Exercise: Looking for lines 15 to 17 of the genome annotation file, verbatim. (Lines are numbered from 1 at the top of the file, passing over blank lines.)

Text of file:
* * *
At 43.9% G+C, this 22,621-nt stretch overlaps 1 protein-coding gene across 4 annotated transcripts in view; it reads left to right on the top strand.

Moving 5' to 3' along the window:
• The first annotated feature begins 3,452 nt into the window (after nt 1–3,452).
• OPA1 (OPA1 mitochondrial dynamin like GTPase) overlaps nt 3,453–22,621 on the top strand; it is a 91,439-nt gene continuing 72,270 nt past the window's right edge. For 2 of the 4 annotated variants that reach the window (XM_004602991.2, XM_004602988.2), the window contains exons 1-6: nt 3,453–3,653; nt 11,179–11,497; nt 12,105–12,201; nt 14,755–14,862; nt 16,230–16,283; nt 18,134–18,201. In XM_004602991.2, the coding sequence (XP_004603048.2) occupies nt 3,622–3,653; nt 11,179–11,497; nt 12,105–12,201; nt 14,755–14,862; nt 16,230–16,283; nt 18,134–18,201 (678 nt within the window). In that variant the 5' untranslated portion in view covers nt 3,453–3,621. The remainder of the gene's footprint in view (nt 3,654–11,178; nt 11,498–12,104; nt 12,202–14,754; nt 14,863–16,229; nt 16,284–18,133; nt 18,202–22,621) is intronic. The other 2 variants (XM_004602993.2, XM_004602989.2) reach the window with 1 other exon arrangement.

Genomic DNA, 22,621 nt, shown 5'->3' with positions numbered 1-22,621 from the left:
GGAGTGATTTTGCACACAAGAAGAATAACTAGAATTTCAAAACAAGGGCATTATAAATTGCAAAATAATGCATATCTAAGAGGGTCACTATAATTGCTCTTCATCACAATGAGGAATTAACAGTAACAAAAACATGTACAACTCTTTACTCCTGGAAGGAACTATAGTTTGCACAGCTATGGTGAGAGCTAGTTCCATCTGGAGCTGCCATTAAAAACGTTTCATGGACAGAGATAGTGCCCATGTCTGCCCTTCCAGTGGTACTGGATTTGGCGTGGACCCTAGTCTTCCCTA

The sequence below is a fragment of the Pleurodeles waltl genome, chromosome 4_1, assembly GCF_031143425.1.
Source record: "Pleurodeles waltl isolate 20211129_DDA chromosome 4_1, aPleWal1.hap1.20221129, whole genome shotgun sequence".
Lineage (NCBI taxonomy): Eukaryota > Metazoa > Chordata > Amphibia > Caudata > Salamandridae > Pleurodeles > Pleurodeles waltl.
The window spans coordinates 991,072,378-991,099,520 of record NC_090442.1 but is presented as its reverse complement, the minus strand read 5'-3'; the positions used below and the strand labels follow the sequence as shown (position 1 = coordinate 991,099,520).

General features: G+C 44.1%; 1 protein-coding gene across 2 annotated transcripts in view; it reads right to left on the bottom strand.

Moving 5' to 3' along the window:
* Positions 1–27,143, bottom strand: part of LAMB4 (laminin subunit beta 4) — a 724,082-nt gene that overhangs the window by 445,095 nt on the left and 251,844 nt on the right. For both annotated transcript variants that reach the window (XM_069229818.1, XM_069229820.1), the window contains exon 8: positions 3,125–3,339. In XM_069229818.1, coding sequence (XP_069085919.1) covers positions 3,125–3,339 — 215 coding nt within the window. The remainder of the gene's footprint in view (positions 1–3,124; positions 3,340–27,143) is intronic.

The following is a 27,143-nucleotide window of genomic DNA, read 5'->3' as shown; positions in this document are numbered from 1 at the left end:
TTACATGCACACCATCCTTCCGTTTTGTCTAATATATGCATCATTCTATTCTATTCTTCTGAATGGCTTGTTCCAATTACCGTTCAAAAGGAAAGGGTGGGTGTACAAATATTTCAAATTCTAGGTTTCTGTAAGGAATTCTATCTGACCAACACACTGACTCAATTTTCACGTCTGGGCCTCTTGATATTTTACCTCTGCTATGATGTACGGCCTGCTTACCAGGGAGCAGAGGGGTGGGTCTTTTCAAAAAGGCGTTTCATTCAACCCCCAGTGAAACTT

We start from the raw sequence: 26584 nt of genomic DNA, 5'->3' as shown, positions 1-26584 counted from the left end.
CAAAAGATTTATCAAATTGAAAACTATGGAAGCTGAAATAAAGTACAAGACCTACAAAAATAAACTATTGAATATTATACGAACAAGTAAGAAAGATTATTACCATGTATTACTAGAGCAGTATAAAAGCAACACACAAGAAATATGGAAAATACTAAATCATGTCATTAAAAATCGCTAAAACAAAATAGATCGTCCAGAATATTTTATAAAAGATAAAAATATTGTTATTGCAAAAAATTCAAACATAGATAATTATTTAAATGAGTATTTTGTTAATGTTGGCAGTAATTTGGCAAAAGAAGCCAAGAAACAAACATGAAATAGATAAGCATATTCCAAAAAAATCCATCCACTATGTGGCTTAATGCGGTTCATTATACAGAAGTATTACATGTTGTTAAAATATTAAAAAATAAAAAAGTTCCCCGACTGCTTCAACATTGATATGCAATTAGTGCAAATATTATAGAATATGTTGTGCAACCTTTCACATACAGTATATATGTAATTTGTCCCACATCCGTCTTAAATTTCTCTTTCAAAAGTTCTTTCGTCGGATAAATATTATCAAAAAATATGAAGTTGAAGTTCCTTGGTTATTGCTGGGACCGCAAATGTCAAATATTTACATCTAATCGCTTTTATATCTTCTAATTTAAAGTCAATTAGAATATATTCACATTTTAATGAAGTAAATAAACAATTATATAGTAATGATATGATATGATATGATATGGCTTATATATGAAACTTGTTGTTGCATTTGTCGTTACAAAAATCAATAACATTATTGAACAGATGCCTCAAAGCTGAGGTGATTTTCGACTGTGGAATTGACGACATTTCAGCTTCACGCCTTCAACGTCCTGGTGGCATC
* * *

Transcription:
TTACATGCACACCATCCTTCCGTTTTGTCTAATATATGCATCATTCTATTCTATTCTTCTGAATGGCTTGTTCCAATTACCGTTCAAAAGGAAAGGGTGGGTGTACAAATATTTCAAATTCTAGGTTTCTGTAAGGAATTCTATCTGACCAACACACTGACTCAATTTTCACGTCTGGGCCTCTTGATATTTTACCTCTGCTATGATGTACGGCCTGCTTACCAGGGAGCAGAGGGGTGGGTCTTTTCAAAAAGGCGTTTCATTCAACCCCCAGTGAAACTT

We start from the raw sequence: 26584 nt of genomic DNA, 5'->3' as shown, positions 1-26584 counted from the left end.
CAAAAGATTTATCAAATTGAAAACTATGGAAGCTGAAATAAAGTACAAGACCTACAAAAATAAACTATTGAATATTATACGAACAAGTAAGAAAGATTATTACCATGTATTACTAGAGCAGTATAAAAGCAACACACAAGAAATATGGAAAATACTAAATCATGTCATTAAAAATCGCTAAAACAAAATAGATCGTCCAGAATATTTTATAAAAGATAAAAATATTGTTATTGCAAAAAATTCAAACATAGATAATTATTTAAATGAGTATTTTGTTAATGTTGGCAGTAATTTGGCAAAAGAAGCCAAGAAACAAACATGAAATAGATAAGCATATTCCAAAAAAATCCATCCACTATGTGGCTTAATGCGGTTCATTATACAGAAGTATTACATGTTGTTAAAATATTAAAAAATAAAAAAGTTCCCCGACTGCTTCAACATTGATATGCAATTAGTGCAAATATTATAGAATATGTTGTGCAACCTTTCACATACAGTATATATGTAATTTGTCCCACATCCGTCTTAAATTTCTCTTTCAAAAGTTCTTTCGTCGGATAAATATTATCAAAAAATATGAAGTTGAAGTTCCTTGGTTATTGCTGGGACCGCAAATGTCAAATATTTACATCTAATCGCTTTTATATCTTCTAATTTAAAGTCAATTAGAATATATTCACATTTTAATGAAGTAAATAAACAATTATATAGTAATGATATGATATGATATGATATGGCTTATATATGAAACTTGTTGTTGCATTTGTCGTTACAAAAATCAATAACATTATTGAACAGATGCCTCAAAGCTGAGGTGATTTTCGACTGTGGAATTGACGACATTTCAGCTTCACGCCTTCAACGTCCTGGTGGCATC